Barbra Streisand Finds Filming Is a Chore

July 19, 1967

Singer Is Recreating ‘Funny Girl’ Role for the Movies

Streisand on tugboat

“They give me a chair with my name on it,” moaned Barbra Streisand. “So when do I get to use it? When friends ask me what I did in the movie of ‘Funny Girl,’ I’ll tell them I was a porter—the only porter in history to wear a sable hat.”

This appraisal of her first taste of movie stardom was made yesterday by the singer- actress while she paused to catch her breath between sprints along an East River pier in the shadow of the Manhattan Bridge, where the film version of the Broadway hit about Fannie Brice is being shot.

Ray Stark, the producer of the movie, as well as of the show, tried to look sympathetic. The co-director and choreographer, Herbert Ross, mumbled: “She’s not the athletic type,” and then talked soothingly to Miss Streisand before he asked her to try the sequence again.

The stint that provoked Miss Streisand’s wry lamentations required her to run about 30 yards along Pier 36, at the foot of Clinton Street, carrying a suitcase in one hand, a make-up case and a bunch of yellow roses in the other. As she reached a tugboat she was helped aboard by crewmen. This hour’s work will take about a minute when the movie is released by Columbia Pictures in September of next year.

‘Go, Barbra, Go’

The chief cameraman, Harry Stradling, warned that the haze was getting thicker and Miss Streisand, as she bent to pick up the luggage, told Mr. Ross:

“You better get it right this time.”

Then, with Mr. Ross, yelling “Go, Barbra, go,” she staggered along once more in an ankle-length coat dress and high heels. As she boarded the tug, Mr. Ross said to Mr. Stark: “We'll have to try it again.”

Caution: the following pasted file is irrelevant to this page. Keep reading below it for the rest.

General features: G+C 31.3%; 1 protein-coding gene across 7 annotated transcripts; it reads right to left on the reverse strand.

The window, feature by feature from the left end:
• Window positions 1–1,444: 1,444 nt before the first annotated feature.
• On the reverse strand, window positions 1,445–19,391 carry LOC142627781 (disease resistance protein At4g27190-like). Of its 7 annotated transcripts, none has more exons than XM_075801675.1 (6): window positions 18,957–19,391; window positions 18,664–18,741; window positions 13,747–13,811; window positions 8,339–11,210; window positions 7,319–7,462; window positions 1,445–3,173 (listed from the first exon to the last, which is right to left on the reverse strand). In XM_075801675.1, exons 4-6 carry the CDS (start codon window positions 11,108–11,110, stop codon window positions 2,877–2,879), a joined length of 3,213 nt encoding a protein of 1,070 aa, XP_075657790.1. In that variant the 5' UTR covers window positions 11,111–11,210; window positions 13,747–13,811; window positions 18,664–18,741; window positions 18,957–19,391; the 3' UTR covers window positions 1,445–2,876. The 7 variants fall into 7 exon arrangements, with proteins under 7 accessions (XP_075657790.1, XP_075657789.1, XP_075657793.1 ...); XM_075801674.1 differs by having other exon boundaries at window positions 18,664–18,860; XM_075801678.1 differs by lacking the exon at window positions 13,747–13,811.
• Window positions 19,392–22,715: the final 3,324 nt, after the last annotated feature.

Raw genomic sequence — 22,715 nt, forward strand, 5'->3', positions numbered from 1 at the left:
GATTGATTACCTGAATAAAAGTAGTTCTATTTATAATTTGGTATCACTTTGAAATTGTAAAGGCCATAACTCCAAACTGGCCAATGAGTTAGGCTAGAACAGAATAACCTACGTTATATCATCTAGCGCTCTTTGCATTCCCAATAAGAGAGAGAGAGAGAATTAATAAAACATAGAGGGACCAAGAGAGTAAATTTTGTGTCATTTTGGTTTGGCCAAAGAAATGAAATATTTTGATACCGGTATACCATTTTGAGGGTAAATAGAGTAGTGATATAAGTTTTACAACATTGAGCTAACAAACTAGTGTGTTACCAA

Miss Streisand yelled: “I could read your lips from here.”

Back again at the starting point, while a hairdresser adjusted the wig showing under the sable hat—it's supposed to be a cold day in 1915—Miss Streisand turned to Mr. Stark and said:

“Boy am I gonna sue you. My back hurts. My feet hurt.” She touched the dress and said: “This is wool—W-O-O-L. You know, from a lamb.” A young man fetched her water in a paper cup. After she had gulped it down, she said:

“This is the hardest work I've ever known. I had to be up at 6 in the morning. I'm not used to that. Normally I don't get up until 1. I'm used to theater hours.”

The luggage, by the way, was empty.

As the 120-pound star, looking especially wan because of pale makeup, prepared for another take, Mr. Stark observed that making “period” movies was especially expensive. He said the film would cost between $10-million and $12-million, compared to the $700,000 for the Broadway musical.

Miss Streisand was off and running again with Mr. Ross yelling to her to “drop some flowers,” as she tottered with the luggage.

This time it was satisfactory. Miss Streisand, from the tug-boat shouted “wheeee” and tossed the flowers overboard.

Then, escorted by Mr. Stark, she went toward a rented cabin cruiser to rest for about 20 minutes before she did some more running, this time without luggage.

“I’ll probably get seasick,” she told Mr. Stark.

“You’re young and healthy and strong,” Mr. Stark consoled her.

“What do you mean,” she retorted. “I’m a working mother,” said the 24-year-old star, the mother of an infant son.

Miss Streisand began picking at her fingers. Suddenly she said:

“I got thorns from those damned roses.”


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